Democracy, the Grand Nonacea

Monday’s Washington Post featured an article titled “‘Democratic’ Frenzy in the Arab World,” which claims that U.S. aggression in the region is already reaping desirable political changes. A bit premature, I’d say, and maybe fundamentally misguided. As mentioned on this page long before 3/11, Morocco, home to most of the suspects in the Madrid bombings, is a democratizing country. It may rank low on lists compiled by Euro busybodies, but it’s a helluva lot further along than Iraq is.

Obviously, a handful of guys committing a terrorist act does not automatically damn their country of origin or its political system. But it should cast a little doubt on a) the certainty that democracy is a cure-all for anti-U.S. hostility, and b) that only the most despotic countries produce such hostility.

Price of an Orange

A tribute written by Starhawk for Rachel Corrie and Tom Hurndall, two young volunteer activists working for freedom and justice with the International Solidarity Movement who were killed by Israeli soldiers.

    I am writing this as we approach the anniversary of two murders. And I find myself thinking about an orange, a ghost orange, growing on a branch on a ghost tree that no longer stands in the courtyard of a home crushed to bloodstained rubble. In Rafah, the border town that lies on the dusty frontier where Gaza meets Egypt. A place of cement tenements pockmarked with bullet holes, streets choking in dust and smashed concrete, barbed wire and fences and sniper towers, where Rachel and Tom died, like so many of the Palestinians they had come to stand with in solidarity.

    In March of 2003 Rachel Corrie was killed as she was trying to stop an Israeli soldier from demolishing a home. The bulldozer driver saw her, and deliberately ran over her. She was twenty-three years old.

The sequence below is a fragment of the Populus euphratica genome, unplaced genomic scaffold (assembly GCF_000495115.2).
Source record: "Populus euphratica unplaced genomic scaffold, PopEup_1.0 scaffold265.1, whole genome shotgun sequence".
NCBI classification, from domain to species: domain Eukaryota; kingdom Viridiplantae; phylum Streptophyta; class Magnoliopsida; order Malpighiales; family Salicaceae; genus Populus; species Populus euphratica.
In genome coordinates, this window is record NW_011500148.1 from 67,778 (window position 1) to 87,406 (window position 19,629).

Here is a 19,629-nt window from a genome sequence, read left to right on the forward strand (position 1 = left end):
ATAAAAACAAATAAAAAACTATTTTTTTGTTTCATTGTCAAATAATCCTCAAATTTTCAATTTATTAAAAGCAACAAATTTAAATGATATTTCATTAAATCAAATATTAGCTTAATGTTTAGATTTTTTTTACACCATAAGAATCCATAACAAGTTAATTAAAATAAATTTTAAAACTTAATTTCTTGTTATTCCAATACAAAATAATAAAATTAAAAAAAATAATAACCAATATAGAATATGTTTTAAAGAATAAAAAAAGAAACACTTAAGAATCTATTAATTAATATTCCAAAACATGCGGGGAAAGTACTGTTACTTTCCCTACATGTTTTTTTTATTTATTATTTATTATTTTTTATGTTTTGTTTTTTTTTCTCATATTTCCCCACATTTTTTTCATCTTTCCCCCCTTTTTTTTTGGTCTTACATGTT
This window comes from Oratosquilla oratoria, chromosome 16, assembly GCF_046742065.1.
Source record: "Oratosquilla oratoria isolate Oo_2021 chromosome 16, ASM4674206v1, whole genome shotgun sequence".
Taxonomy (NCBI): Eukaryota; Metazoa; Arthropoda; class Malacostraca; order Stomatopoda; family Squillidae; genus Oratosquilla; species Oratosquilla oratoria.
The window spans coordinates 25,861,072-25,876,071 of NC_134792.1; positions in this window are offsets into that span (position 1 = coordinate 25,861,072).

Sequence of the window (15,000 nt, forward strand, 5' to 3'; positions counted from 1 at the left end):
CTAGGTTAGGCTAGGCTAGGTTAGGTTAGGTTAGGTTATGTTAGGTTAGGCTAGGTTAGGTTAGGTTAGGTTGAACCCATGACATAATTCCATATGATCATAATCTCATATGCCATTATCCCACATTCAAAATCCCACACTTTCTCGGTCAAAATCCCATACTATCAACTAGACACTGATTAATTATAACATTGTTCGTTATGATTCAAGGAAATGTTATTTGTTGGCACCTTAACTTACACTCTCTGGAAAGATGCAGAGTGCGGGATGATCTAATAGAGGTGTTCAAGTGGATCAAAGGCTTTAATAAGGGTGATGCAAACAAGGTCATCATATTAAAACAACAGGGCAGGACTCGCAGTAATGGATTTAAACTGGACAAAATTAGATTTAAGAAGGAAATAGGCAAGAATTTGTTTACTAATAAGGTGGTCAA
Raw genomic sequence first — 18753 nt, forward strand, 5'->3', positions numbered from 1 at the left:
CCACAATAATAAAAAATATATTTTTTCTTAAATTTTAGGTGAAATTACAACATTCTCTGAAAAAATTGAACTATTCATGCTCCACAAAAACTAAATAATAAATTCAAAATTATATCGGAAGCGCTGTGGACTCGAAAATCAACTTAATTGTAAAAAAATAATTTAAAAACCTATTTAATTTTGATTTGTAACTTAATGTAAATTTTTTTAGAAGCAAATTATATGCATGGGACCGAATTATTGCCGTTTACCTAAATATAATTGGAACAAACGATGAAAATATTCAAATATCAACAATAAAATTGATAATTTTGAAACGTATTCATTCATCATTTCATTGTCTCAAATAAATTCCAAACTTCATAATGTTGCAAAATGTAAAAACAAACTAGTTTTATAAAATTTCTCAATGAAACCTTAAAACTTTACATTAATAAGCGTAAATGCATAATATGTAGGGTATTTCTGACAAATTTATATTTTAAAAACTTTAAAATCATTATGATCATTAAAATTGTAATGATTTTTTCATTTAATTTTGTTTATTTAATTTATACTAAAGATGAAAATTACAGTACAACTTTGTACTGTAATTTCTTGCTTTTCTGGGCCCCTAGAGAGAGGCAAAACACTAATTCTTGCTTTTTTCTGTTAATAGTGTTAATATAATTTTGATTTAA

Just a few weeks later, an Israeli soldier firing from a sniper tower shot Tom as he was trying to save some children who were under fire … read more

Blaming Spain

By now everyone even vaguely following events in Spain has undoubtedly noted the pro-Iraq war, conservative and Republican response to the ousting of Aznar’s PP party in the recent election. It goes like this:

Thanks, Spain! Due to your cowardice, every democracy must anticipate slaughter of their civilians before each election. Way to let 200 of your countrymen die in vain….FreeRepublic

Greatly heartened, they are back on their feet and swinging, asking themselves which Western election result they would like to change next.

The blame must, of course, fall squarely on the Spanish electorate. It would be wrong to think, however, that there is anything peculiarly Spanish about their abject surrender.
Confronted with terrorism like Al Qaeda’s, the pampered, fat, comfortable electorates of the West will not fight. They will jump to do the terrorists’ bidding. Change our government? yes, Sir! Stop giving support to President Bush? Yes, yes, Sir! Jump, you flabby swine! How high, Sir? …John Derbyshire

In the three days between the slaughter and the vote, it was widely reported that the atrocity had been designed to influence the election. In allowing it to do so, the Spanish knowingly made Sunday a victory for appeasement and dishonoured their own dead….Mark Steyn

These responses illustrate the illogical premises behind the Spain voted for Osama/appeased terrorists jingos currently making the rounds in conservative/Republican/liberventionist circles. Publius at Legal Fiction writes the best rebuttal I’ve seen:

Let me more clear. I think that everyone agrees that al Qaeda (and terrorism more generally) presents a serious threat and that it must be dealt with. The real debate, however, in both America and the world is about tactics. In other words, everyone agrees that we must fight terrorism, but people disagree on how we should go about it fighting it. As for Bush, people aren’t disagreeing with his goal of eliminating terrorism. They’re disagreeing about whether Bush’s tactics (specifically, the war on Iraq) are helping or hurting the cause.